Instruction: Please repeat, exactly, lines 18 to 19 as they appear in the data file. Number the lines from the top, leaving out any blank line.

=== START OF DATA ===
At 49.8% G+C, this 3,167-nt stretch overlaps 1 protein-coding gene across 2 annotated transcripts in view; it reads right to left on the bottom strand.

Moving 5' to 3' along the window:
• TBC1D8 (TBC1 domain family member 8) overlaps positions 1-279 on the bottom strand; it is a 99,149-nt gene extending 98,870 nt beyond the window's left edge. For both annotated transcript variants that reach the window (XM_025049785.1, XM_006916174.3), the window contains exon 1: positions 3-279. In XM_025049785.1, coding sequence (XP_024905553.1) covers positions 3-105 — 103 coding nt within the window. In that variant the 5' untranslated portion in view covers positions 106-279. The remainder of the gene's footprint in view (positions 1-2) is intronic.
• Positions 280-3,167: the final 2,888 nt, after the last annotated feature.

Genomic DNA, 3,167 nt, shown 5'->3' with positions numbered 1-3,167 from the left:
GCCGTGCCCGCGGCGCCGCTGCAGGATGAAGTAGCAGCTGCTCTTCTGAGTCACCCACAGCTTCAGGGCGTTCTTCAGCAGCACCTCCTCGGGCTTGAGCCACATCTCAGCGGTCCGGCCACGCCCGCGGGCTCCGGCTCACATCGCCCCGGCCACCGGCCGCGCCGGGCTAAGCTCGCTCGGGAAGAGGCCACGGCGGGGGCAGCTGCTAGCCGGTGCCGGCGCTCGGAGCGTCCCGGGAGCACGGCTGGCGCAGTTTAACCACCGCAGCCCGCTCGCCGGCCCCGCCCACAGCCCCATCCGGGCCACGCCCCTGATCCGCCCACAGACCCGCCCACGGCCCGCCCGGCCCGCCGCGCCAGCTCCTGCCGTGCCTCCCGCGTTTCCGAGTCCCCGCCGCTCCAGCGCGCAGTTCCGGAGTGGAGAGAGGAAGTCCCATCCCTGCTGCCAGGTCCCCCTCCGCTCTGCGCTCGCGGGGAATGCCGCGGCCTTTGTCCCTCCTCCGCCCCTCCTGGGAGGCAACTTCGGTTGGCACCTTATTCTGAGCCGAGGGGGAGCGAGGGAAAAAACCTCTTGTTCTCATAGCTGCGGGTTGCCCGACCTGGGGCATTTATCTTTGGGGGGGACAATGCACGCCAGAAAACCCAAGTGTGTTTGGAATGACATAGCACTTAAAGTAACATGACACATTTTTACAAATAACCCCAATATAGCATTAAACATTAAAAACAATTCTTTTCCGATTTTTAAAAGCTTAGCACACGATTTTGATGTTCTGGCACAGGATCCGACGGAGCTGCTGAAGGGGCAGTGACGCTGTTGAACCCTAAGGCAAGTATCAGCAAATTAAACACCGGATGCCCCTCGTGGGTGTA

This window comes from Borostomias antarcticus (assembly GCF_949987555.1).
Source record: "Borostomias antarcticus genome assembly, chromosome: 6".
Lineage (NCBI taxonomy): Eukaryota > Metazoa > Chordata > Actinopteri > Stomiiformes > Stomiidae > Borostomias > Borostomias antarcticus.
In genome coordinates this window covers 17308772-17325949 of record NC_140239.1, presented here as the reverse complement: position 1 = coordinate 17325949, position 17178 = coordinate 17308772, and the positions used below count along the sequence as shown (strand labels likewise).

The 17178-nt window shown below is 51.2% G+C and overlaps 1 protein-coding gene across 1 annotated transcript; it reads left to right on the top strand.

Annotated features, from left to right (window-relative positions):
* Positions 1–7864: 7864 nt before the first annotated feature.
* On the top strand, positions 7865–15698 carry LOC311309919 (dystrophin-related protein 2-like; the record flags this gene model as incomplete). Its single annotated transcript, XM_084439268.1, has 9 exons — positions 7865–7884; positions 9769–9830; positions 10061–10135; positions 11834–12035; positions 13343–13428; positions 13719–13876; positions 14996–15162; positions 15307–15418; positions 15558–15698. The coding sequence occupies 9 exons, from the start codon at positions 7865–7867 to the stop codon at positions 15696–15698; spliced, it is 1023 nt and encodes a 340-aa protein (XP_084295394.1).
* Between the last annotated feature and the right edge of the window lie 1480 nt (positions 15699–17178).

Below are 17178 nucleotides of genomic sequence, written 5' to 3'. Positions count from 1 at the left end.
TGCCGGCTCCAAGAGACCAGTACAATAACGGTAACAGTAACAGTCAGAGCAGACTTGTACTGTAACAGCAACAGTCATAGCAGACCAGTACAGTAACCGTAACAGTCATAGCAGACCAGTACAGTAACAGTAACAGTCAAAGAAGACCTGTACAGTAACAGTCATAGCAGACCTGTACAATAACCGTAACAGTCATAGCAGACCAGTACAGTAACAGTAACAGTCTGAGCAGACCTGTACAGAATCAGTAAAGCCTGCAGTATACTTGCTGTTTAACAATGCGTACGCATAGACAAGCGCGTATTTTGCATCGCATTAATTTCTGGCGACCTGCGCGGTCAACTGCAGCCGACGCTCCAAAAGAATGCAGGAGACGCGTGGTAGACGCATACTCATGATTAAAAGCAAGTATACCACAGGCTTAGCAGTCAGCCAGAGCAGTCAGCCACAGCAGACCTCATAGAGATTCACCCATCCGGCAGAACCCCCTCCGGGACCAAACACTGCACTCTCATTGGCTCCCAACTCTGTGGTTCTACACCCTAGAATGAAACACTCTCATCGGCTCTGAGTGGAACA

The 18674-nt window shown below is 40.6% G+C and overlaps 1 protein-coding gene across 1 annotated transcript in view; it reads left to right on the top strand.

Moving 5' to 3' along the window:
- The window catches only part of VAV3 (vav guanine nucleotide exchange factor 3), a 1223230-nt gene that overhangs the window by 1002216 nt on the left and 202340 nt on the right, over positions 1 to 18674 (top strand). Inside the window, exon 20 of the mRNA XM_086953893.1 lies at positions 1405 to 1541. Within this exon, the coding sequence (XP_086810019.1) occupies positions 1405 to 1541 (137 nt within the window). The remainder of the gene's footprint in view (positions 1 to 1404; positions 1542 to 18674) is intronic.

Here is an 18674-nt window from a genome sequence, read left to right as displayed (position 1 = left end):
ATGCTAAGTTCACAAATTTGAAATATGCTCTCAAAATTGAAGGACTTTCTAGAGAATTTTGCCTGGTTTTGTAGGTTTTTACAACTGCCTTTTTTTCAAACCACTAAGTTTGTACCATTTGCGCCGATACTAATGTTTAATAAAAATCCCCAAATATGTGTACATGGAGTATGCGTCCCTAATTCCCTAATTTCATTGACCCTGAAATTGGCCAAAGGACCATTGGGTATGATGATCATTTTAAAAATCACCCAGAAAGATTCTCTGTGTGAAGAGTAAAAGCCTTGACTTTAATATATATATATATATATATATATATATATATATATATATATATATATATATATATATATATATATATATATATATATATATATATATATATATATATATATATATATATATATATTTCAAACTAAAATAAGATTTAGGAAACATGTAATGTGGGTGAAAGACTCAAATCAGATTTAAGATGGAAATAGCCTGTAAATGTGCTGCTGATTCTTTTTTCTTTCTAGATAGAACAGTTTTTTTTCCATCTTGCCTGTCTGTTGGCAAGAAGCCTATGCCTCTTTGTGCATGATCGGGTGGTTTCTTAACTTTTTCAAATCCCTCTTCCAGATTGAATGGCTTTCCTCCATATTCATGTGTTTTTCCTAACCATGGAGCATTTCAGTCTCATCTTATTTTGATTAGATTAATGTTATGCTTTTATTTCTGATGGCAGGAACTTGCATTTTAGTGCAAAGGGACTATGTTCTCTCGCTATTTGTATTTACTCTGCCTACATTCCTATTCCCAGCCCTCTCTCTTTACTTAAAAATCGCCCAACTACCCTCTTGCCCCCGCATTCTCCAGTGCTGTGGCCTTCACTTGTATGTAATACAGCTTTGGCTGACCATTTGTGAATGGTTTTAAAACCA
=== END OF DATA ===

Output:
The 18674-nt window shown below is 40.6% G+C and overlaps 1 protein-coding gene across 1 annotated transcript in view; it reads left to right on the top strand.

Moving 5' to 3' along the window: